- • Black Pepper — May be irritating when used in high doses.
- • Cardamom — Can be used internally, gargled, inhaled or rubbed on the skin. Dilution is recommended. May cause allergic reactions for those with sensitive skin. Do not apply on or near the face of infants or young children.
- Cinnamon Bark
- Cinamon Bark
- • Citronella — May cause irritation when inhaled or skin sensitivity.
- Fir Needle
- Wintergreen — Can be toxic if used in high amounts. Do not use on sensitive skin, infants, children or the elderly.
Essential Oils NOT to Be Taken Internally
The following essential oils should NOT be taken internally
- Black Pepper
- Clary Sage — Not safe for use during pregnancy, especially during the first trimester or when using it on the abdomen.
- Cyprus — Do not use during pregnancy.
- Eucalyptus- Children and people with sensitive skin should use precaution. The oil should be diluted before topical use. Do not apply near the face of young children.
- Tea Tree (Malaleuca) — If using in the mouth always spit out the oil afterwards to prevent potential side effects, such as digestive issues, hives or dizziness.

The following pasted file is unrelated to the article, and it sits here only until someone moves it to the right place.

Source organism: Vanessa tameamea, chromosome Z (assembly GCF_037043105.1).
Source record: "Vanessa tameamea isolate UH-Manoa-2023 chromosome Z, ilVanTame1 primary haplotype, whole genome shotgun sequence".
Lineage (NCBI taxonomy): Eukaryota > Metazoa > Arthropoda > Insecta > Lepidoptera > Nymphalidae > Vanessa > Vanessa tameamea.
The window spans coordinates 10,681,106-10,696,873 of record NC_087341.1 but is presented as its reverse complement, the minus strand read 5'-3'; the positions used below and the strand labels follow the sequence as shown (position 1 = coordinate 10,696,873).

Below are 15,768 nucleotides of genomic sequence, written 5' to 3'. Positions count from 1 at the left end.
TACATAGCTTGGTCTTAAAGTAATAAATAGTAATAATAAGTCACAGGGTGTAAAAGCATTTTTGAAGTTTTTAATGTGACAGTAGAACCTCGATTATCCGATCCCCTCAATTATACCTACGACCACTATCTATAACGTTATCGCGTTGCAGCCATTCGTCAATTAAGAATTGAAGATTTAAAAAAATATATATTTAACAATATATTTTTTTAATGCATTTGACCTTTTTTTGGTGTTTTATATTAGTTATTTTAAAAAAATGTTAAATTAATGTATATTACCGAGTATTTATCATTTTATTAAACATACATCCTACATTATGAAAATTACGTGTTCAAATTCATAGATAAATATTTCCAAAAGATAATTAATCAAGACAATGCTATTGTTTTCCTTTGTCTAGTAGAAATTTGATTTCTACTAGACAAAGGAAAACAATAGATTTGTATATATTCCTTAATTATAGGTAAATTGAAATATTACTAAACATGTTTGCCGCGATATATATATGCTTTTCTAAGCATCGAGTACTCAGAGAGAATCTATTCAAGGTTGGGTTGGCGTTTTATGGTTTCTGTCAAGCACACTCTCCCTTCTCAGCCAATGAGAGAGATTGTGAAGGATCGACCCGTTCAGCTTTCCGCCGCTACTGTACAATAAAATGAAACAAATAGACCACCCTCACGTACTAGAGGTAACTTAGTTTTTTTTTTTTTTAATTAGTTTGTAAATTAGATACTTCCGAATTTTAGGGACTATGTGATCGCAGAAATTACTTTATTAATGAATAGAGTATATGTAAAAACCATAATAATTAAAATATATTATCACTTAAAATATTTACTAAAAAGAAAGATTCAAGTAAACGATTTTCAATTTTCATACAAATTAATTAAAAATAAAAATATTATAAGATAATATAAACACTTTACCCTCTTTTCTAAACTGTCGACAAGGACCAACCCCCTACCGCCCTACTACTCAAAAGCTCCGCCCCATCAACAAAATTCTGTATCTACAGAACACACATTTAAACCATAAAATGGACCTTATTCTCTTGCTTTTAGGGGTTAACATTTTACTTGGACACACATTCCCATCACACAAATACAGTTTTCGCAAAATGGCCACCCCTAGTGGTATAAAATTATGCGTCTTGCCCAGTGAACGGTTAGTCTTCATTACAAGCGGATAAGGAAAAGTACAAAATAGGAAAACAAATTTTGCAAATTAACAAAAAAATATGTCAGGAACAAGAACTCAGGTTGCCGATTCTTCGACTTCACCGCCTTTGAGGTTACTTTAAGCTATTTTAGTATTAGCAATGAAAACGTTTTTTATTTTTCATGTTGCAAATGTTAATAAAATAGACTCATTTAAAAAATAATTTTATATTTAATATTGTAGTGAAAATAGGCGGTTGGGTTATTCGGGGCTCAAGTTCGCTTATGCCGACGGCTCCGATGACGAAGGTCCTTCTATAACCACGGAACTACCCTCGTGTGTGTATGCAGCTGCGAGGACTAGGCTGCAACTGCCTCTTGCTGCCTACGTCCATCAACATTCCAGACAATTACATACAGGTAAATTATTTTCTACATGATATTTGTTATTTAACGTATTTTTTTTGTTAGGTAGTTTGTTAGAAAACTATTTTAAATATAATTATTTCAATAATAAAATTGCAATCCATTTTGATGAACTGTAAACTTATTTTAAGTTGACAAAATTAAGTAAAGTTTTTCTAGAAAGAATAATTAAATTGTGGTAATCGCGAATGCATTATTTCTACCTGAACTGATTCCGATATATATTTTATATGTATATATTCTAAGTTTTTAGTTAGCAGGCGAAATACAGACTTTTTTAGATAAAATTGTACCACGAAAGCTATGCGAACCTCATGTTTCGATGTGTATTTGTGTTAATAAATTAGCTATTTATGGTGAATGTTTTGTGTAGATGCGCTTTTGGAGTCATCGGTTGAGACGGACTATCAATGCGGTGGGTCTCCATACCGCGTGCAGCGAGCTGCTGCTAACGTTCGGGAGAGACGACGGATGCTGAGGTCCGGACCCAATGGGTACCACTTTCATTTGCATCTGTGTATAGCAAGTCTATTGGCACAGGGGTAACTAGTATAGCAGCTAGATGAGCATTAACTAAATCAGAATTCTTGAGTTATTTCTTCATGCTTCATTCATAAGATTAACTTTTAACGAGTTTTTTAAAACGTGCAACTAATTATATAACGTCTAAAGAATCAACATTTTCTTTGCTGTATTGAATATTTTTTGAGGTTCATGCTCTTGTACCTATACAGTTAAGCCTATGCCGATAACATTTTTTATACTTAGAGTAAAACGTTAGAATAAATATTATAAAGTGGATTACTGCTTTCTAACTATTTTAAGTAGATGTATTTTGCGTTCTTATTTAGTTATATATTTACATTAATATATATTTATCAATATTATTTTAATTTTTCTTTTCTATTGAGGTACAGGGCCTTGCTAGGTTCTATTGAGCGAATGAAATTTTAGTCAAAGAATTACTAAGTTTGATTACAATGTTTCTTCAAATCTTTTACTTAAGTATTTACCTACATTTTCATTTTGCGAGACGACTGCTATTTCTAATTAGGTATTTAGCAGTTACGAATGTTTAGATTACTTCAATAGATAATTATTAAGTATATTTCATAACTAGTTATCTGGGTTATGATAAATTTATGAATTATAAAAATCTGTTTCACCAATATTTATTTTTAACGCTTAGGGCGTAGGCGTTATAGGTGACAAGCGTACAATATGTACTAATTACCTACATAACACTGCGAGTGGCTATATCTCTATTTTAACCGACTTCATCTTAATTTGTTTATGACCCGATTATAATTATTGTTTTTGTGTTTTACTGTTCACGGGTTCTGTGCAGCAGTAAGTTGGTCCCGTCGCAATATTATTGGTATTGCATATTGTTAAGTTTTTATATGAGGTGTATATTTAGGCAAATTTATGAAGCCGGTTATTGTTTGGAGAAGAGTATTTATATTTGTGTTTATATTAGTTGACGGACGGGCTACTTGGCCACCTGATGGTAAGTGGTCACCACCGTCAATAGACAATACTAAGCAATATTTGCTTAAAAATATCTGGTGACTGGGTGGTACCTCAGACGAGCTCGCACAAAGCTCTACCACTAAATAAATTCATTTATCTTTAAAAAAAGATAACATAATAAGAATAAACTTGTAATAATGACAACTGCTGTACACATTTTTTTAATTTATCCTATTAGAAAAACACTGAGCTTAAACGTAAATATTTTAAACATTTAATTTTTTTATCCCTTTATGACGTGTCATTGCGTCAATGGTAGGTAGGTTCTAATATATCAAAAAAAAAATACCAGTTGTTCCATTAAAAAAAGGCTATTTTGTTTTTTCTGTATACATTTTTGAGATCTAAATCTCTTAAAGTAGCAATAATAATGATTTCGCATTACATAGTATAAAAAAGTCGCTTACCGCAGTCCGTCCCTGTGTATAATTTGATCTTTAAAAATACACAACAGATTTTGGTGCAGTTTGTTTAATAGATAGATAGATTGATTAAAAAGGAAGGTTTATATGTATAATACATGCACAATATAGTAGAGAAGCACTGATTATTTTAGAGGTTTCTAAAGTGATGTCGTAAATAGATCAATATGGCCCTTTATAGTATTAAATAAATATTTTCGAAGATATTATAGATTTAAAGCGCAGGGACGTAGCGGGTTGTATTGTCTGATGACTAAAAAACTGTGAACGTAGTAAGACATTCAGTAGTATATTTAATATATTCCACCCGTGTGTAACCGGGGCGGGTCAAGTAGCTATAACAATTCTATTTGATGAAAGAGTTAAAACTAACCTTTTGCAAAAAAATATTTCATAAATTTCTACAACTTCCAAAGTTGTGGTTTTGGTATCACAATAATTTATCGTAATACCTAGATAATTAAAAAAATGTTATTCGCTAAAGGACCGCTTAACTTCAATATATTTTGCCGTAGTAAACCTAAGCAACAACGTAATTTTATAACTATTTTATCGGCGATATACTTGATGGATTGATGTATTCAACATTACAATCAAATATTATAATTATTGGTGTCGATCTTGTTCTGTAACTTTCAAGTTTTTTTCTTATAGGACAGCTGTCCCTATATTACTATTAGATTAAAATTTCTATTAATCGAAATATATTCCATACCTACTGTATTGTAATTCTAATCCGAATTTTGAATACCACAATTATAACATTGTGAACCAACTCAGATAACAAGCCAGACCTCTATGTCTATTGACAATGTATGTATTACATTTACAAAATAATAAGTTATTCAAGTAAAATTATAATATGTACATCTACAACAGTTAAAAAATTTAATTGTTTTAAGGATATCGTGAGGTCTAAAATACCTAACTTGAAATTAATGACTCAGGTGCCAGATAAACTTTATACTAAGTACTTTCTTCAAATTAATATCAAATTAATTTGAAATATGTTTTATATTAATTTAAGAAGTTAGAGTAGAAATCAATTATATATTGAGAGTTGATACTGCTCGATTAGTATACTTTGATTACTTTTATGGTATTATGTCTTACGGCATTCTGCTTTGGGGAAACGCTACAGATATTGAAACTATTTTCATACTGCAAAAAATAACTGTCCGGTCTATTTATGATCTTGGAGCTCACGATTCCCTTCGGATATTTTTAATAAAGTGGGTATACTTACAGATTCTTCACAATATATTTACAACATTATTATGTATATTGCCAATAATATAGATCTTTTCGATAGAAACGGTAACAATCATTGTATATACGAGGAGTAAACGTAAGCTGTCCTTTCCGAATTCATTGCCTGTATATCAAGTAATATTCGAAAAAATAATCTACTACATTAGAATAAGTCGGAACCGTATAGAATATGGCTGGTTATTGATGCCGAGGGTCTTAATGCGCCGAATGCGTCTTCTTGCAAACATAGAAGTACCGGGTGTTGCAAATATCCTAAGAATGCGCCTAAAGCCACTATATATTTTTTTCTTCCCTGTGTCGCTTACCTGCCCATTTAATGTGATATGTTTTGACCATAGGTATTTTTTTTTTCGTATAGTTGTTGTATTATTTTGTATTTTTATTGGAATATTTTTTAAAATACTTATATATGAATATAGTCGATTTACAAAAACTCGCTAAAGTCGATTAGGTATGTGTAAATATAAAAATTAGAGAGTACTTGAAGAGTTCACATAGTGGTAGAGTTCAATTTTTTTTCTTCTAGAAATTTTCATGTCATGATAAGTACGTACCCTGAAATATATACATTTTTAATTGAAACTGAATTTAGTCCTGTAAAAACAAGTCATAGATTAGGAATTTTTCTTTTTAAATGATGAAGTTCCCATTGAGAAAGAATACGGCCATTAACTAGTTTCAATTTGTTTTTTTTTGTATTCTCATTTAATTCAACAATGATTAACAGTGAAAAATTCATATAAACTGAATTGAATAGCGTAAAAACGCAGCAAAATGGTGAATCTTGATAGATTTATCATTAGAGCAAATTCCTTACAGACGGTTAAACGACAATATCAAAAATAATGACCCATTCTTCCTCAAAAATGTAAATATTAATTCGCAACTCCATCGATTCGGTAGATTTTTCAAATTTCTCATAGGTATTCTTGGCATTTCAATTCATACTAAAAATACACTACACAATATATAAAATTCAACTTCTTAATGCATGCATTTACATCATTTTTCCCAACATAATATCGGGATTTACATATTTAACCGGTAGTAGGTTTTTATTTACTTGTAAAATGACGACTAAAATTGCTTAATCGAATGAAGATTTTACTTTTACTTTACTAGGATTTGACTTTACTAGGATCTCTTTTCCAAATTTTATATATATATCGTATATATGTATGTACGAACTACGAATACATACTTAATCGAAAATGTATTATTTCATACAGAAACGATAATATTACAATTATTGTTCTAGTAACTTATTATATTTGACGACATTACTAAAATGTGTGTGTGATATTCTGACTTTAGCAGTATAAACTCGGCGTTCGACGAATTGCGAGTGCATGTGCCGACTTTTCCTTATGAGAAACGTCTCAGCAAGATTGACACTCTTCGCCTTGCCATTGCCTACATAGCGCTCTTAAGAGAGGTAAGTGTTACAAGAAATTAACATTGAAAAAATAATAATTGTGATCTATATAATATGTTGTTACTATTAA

- Rose — Avoid use during pregnancy.
Essential Oils That Can Cause Skin Irritants
Essential Oils That are More Likely to Cause Skin Irritation
- Cinnamon Bark
Essential Oils for Pregnant Women
There are certain essential oils that are generally safe to use when you are pregnant. Then there are essential oils that can cause severe harm to you and your unborn child. It is important to know which ones are safe to use and which ones to avoid. But being pregnant shouldn't stop you from using the power of essential oils. You just have to be more cautious of the ones you choose.
Learn more about Essential Oils for Pregnant Women
Summing It Up
As you can see, there are some precautions when taking essential oils. Even though there are essential oils in some of the foods we eat, they aren't as concentrated as the essential oils you get in the bottle. Be sure to read and follow the labels and directions closely for each essential oil to avoid harm and always preform a patch test before using an essential oil (or products with essential oils) for the first time.
More on Essential Oils
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This content is for informational and educational purposes only. It is not intended to provide medical advice or to take the place of such advice or treatment from a personal physician. Neither Self Verve nor the publisher of this content takes responsibility for possible health consequences of any person or persons reading or following the information in this educational content. Be sure to contact your physician before trying any of the items stated in the above article.